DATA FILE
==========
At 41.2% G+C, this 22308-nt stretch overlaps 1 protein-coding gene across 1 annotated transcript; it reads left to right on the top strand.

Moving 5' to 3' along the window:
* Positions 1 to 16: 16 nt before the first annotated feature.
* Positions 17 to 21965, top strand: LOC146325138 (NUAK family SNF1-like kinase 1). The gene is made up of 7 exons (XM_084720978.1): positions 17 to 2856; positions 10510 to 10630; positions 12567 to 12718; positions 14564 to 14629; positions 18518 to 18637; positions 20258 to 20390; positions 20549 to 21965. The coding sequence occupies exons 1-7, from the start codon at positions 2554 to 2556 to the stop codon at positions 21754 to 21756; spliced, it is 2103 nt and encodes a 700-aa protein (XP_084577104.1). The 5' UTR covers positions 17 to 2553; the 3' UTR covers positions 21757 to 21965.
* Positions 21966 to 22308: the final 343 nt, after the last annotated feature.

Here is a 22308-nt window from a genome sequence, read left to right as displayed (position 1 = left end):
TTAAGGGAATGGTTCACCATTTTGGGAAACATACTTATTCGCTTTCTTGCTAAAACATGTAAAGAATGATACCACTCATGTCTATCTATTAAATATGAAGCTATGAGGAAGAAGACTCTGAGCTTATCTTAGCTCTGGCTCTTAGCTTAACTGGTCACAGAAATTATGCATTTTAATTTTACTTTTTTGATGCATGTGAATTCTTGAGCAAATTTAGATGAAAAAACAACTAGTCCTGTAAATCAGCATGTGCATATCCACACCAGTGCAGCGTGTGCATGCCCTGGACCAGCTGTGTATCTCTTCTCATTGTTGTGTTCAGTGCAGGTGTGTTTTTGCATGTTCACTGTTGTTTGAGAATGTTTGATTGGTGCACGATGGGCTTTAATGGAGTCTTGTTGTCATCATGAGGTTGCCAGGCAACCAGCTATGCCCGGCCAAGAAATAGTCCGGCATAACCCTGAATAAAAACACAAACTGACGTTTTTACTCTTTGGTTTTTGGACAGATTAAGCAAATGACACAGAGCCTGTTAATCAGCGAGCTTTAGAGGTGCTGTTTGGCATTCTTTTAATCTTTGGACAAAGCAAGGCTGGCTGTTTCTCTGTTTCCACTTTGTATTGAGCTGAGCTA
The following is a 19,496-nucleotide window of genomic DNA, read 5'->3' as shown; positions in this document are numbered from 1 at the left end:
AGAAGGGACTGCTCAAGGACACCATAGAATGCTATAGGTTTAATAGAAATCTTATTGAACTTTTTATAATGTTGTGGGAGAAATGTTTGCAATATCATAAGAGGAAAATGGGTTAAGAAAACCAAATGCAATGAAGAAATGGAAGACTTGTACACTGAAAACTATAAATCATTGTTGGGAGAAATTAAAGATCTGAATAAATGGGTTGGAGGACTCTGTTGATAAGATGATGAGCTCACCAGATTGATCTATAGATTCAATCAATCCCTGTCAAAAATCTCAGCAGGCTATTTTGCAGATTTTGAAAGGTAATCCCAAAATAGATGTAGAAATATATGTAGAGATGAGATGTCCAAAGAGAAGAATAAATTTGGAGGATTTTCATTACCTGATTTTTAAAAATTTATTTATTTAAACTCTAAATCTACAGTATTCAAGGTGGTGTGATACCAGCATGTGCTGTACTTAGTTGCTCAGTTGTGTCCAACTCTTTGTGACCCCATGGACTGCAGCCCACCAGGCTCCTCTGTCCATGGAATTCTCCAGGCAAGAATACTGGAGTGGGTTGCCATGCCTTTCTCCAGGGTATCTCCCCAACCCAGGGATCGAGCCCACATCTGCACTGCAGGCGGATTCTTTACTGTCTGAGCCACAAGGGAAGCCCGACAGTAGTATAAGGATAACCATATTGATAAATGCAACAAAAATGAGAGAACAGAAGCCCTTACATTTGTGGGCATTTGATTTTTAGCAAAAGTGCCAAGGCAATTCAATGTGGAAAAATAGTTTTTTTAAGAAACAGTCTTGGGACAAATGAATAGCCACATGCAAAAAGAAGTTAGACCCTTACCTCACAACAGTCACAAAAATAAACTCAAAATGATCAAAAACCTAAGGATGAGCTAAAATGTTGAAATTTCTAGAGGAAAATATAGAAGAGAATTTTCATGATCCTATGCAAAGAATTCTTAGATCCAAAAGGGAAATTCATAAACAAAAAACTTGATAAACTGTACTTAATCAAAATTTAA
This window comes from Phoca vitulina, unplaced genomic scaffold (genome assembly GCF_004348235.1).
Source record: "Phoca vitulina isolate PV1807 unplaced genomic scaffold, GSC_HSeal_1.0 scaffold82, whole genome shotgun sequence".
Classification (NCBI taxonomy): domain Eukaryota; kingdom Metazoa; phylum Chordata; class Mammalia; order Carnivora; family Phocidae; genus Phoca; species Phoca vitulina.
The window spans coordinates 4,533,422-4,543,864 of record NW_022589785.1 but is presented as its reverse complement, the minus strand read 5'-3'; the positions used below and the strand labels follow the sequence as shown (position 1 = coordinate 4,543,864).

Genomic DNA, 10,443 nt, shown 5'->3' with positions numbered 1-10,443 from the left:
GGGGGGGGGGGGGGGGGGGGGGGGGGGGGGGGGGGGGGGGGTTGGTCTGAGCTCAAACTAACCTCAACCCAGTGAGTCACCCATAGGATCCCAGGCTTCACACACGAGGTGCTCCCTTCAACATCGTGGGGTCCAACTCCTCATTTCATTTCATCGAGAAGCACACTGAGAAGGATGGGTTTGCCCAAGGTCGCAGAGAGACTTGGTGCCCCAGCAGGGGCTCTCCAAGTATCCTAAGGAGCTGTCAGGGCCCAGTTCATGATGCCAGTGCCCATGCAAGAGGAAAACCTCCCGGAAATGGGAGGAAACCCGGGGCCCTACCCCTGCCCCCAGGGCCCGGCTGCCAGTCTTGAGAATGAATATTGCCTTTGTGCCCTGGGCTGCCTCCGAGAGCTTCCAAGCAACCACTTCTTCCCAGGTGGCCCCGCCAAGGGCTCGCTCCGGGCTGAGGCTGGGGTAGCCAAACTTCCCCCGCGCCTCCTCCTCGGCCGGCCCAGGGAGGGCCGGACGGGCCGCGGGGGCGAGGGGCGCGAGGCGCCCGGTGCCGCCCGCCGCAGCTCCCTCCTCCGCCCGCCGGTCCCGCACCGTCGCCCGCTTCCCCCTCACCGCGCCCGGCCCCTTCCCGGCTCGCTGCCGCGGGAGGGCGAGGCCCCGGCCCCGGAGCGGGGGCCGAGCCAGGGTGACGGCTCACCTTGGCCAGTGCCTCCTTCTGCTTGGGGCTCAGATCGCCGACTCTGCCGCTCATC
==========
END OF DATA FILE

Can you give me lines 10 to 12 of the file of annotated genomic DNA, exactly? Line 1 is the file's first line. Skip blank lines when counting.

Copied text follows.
This window comes from Phoca vitulina, unplaced genomic scaffold (genome assembly GCF_004348235.1).
Source record: "Phoca vitulina isolate PV1807 unplaced genomic scaffold, GSC_HSeal_1.0 scaffold82, whole genome shotgun sequence".
Classification (NCBI taxonomy): domain Eukaryota; kingdom Metazoa; phylum Chordata; class Mammalia; order Carnivora; family Phocidae; genus Phoca; species Phoca vitulina.